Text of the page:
Amazon Tribe Wins Lawsuit To Save Half A Million Acres Of Rainforest
Our planet is facing a very real crisis.
We can’t turn a blind eye to it anymore, or hope that things will just magically work themselves out.
Rainforests are crucial to the sustainability of our planet. They churn out massive amounts of the oxygen that so many life forms need to survive.
We need to fight to save our planet, and stop the destruction of our precious rainforests.
The Amazon Rainforest is the largest one in the world — but it shrinks more and more with each passing year.
A big oil company has been trying to gain access to hundreds of thousands of acres of rainforest to drill. But the Waorani people, a native tribe of Ecuador, have been unrelenting in their fight to stop them — and they’ve won.
The Waorani people have lived in Ecuador for centuries. For the past few years, they’ve been fighting against the Ecuadorian goverment’s plan to drill for oil in an area that spanned several million acres of rainforest.
The tribe lives in Pastaza, an area that would be affected.
Many people thought the battle was hopeless — but there is now some hope, as the tribe has won a small but important part of the battle.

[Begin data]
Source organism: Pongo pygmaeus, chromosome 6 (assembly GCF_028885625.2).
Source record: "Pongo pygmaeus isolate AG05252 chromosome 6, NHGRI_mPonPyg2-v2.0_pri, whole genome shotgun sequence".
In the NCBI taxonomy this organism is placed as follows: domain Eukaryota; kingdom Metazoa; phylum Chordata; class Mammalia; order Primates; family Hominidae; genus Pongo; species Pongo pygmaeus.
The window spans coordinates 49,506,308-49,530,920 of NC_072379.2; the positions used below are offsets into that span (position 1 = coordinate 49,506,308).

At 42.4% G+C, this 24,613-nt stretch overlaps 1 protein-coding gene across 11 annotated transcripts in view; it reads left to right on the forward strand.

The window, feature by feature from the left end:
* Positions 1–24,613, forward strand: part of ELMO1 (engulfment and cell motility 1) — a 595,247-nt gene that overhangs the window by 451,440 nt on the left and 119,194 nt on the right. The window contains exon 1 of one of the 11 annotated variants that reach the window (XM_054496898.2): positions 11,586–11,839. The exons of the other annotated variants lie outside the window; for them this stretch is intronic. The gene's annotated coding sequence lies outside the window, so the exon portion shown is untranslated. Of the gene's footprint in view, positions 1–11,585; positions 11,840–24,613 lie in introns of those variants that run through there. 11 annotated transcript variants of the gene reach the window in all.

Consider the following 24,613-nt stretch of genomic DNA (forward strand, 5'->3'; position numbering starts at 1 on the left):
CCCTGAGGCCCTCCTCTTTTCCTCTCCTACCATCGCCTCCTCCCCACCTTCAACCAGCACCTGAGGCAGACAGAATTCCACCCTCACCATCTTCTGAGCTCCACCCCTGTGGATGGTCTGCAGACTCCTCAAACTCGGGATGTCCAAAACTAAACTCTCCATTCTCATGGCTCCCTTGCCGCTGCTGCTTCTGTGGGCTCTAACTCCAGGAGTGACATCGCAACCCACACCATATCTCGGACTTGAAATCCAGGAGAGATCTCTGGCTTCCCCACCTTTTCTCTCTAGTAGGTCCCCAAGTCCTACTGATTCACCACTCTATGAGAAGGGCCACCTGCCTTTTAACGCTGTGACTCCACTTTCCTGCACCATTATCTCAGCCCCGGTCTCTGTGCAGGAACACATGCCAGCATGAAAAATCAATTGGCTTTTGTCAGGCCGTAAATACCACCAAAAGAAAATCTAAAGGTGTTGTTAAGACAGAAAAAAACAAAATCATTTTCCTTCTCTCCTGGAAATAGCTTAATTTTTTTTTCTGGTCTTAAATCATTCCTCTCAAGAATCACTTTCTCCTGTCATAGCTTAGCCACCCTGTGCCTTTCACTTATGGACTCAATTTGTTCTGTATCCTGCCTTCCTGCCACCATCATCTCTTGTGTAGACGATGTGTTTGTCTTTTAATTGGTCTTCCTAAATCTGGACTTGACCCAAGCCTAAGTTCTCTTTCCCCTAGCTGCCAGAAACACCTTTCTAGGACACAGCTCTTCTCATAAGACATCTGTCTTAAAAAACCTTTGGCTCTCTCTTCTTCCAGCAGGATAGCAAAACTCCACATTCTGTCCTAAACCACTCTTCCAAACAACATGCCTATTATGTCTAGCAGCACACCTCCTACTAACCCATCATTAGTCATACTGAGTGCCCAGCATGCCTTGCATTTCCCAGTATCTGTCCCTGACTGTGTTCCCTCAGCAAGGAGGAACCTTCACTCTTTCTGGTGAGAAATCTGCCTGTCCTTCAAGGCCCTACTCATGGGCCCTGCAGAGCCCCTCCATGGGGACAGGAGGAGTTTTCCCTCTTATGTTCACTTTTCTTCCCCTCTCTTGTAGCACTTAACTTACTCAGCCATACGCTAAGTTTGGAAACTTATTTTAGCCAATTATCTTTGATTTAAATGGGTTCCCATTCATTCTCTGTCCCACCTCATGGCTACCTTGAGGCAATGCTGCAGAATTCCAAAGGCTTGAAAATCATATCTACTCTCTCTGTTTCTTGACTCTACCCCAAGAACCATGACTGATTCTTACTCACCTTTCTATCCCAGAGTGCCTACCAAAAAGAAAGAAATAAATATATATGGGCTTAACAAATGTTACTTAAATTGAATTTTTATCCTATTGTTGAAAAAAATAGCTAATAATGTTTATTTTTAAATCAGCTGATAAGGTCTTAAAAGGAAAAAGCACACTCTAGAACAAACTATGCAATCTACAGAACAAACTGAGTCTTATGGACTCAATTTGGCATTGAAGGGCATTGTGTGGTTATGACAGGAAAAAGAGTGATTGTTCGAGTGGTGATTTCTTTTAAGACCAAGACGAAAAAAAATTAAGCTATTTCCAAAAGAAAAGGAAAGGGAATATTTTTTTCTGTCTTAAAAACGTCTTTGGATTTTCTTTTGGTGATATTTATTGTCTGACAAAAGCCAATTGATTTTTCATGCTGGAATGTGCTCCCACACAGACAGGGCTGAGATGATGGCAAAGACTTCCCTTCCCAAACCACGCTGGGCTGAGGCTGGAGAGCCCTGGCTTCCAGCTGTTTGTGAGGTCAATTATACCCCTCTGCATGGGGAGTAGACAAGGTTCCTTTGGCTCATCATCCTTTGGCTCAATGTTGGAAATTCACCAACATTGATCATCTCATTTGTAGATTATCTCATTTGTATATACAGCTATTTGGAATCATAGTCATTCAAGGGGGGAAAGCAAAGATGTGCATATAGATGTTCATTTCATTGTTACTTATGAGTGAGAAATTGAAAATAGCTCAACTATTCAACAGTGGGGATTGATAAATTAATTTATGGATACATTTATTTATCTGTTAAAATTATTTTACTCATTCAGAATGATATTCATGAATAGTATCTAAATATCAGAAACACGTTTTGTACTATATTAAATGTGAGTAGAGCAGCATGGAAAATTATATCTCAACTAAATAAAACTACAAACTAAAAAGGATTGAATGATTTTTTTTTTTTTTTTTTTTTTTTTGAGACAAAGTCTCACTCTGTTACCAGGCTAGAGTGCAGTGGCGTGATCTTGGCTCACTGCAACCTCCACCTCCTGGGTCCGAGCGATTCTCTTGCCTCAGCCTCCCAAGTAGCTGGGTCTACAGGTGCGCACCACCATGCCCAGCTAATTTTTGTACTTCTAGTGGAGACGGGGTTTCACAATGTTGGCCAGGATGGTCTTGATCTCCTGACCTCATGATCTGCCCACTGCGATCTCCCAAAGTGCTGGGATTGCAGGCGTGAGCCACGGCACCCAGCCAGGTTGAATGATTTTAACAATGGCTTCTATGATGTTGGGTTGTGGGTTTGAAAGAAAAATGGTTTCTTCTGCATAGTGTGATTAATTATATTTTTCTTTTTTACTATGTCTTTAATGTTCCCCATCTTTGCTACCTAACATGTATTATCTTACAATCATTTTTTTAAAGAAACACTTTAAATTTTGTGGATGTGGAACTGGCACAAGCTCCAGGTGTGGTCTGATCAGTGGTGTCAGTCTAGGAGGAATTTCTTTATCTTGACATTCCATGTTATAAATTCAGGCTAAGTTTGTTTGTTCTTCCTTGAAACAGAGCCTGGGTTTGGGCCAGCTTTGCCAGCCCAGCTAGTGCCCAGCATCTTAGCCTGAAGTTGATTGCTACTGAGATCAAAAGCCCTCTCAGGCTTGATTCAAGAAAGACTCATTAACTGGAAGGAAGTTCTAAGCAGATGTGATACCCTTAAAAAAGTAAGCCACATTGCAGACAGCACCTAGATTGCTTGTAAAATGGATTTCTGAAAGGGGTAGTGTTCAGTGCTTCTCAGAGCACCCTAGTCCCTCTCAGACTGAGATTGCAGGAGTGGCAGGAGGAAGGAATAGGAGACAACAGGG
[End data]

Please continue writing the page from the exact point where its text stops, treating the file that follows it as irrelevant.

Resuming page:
The Waorani people have stalled the auction of a huge swath of forest that would have held 16 oil blocks.
They’ve also protected half a million acres of their own territory from oil drills.
Oswando Nenquimo, a spokesperson for the Waorani of Pastaza, made this statement:
“Today we have protected our forest from oil drilling; we have protected our water from contamination; we have protected our children from sickness. This is a legal precedent for indigenous rights.
“But the fight is far from over. The government will appeal because they still want the oil beneath our land. Indigenous Nations across the Amazon and the world must band together to protect our homes.”
This ruling is a big win — but it will continue to be a huge fight to protect and preserve our environment, enforce the rights of native peoples, and keep our planet safe.
We must be persistent. Our future depends on it.
Let us know what you think of this ruling.
This story originally appeared at Goodfullness.